[Pythonmac-SIG] Re. [ann] AppScripting 0.1.0
hengist.podd at virgin.net
Thu Nov 20 19:02:23 EST 2003
>First, let me start by asking both of you to add docstrings to the
>code. I had a quick look through both aeve and AppScripting, and it's
>really hard to find your way around either of them....
On the to-do list.:) For my education, is it normal practice to put
docstrings on everything - both private and public - or just on the
public stuff? I've rather assumed that docstrings are supplied for
the benefit of end users, rather than developers who can read
comments as easily.
(e.g. In HTMLTemplate I left out docstrings and supplied separate
user documentation which explains its use based on a simpler,
fictionalised object model. The internal structure is actually much
more complicated and not entirely conventional, so docstringing it
would likely cause more confusion than anything. Thinking of doing
the same with AS.)
> > aeve [...] does things the way that Python typically does things;
>This I like, I think. It has the advantage that you should be able to
>use the standard Python introspection features on aeve objects,
>something I missed with I looked at AppScripting.
I'm still curious here about how introspection is being used, and to
what purpose? Anyone shed some light for me? I suspect introspecting
AS wouldn't do you much good anyway; better to read the docs to learn
what's going on. Though knowing what you're looking for'd give me a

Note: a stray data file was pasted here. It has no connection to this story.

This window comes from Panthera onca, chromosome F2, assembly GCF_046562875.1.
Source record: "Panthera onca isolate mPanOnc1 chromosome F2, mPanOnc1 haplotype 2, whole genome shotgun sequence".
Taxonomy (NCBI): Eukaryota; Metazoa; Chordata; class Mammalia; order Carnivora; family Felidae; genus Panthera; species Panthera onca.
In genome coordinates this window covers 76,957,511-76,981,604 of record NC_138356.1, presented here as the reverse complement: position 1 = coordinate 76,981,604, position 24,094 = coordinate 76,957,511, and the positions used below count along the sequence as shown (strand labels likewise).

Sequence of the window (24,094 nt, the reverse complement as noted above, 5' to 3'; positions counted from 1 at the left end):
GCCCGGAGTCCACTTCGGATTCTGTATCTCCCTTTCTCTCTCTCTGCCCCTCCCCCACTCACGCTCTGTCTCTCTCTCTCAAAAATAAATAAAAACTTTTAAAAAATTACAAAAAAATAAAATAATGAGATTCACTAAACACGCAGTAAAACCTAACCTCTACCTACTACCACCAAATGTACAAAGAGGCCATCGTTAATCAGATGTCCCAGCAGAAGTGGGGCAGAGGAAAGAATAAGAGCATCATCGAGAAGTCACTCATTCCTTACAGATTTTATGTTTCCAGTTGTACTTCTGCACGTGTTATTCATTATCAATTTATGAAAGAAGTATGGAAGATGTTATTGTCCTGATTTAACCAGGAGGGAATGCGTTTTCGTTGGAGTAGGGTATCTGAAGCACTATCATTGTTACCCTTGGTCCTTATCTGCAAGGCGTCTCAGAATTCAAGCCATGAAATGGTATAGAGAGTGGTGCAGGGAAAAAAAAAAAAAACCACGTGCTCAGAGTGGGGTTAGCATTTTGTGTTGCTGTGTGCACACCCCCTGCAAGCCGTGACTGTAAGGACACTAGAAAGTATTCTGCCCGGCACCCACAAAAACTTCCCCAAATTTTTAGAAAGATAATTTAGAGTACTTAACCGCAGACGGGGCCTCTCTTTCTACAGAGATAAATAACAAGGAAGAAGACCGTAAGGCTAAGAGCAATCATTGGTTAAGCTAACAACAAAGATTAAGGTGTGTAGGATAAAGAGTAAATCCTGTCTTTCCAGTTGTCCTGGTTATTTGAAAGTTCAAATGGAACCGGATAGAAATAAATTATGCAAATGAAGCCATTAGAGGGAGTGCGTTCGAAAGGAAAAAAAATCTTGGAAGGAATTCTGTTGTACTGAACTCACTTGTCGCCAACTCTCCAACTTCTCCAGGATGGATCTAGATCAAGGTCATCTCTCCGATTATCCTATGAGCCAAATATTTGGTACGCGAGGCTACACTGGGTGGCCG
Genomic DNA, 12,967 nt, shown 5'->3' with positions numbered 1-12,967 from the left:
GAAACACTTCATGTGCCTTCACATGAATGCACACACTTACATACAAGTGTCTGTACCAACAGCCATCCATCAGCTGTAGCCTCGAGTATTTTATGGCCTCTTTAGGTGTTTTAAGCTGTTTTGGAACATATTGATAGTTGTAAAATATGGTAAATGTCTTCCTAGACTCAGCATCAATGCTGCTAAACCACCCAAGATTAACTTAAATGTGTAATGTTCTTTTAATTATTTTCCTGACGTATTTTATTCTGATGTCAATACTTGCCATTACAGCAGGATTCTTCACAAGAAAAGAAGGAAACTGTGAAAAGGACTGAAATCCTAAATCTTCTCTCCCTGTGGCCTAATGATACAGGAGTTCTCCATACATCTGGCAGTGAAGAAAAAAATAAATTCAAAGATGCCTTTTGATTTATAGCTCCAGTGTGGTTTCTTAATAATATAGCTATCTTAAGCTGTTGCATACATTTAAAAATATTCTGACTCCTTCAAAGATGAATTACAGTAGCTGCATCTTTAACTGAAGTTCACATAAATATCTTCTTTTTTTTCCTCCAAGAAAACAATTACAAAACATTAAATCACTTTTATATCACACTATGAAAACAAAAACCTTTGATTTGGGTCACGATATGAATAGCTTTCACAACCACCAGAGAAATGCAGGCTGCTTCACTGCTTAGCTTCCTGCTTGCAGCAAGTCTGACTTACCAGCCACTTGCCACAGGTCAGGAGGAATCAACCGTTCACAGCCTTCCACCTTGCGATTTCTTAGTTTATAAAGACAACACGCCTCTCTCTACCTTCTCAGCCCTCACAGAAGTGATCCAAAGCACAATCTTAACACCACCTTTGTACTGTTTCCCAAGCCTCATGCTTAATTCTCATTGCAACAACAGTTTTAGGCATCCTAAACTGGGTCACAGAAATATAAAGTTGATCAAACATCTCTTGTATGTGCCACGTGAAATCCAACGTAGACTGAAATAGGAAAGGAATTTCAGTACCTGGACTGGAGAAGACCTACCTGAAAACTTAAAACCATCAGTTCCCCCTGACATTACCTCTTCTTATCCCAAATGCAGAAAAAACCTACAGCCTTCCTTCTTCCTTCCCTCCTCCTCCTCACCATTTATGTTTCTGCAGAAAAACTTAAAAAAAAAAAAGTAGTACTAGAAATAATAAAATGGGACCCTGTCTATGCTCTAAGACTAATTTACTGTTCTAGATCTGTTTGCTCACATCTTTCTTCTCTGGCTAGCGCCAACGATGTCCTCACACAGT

>There is a question
>of cost, though: I assume that this makes aeve startup more expensive
>than AppScripting startup, at least in theory. Right?
Yes, but as Bob points out, this can easily be made a one-off charge
by caching and reusing the result over the length of the runtime, so
is pretty much irrelevant.
>Note that I also particularly like this model (as opposed to doing
>everything at the last possible moment), because it leaves much more
>room for caching.
Caching's only worth doing when it actually makes a difference to
performance. With aeve and AS any performance bottleneck lies at the
aete parsing stage so is not too critical. Neither module suffers any
performance problems in object referencing/event dispatching since
that code is already well streamlined.
>And I think caching (of complete AETE interfaces) is
>where Python could gain points on AppleScript:
AppleScript does all its binding at compile-time, so doesn't suffer a
runtime penalty from parsing terminology as aeve and AppScripting do.
>if you want to do something really simple to an application then not
>having to read and
>parse the AETE could be a big win.
As Bob said, right now the most painful bottleneck is in having to go
through Window Manager whenever you want to send AppleEvents. Boshing
that would be the most worthwhile optimisation.
If reading aetes at each runtime still proves too slow for users, we
could always pickle the parsed aete resources for reuse over
subsequent sessions. The only times you'd then need to (re-)parse the
aete is when a pre-parsed aete doesn't already exist for the app
being used, or a different version of that app has been installed
since its aete was last parsed and cached. I'm sure this could be
More information about the Pythonmac-SIG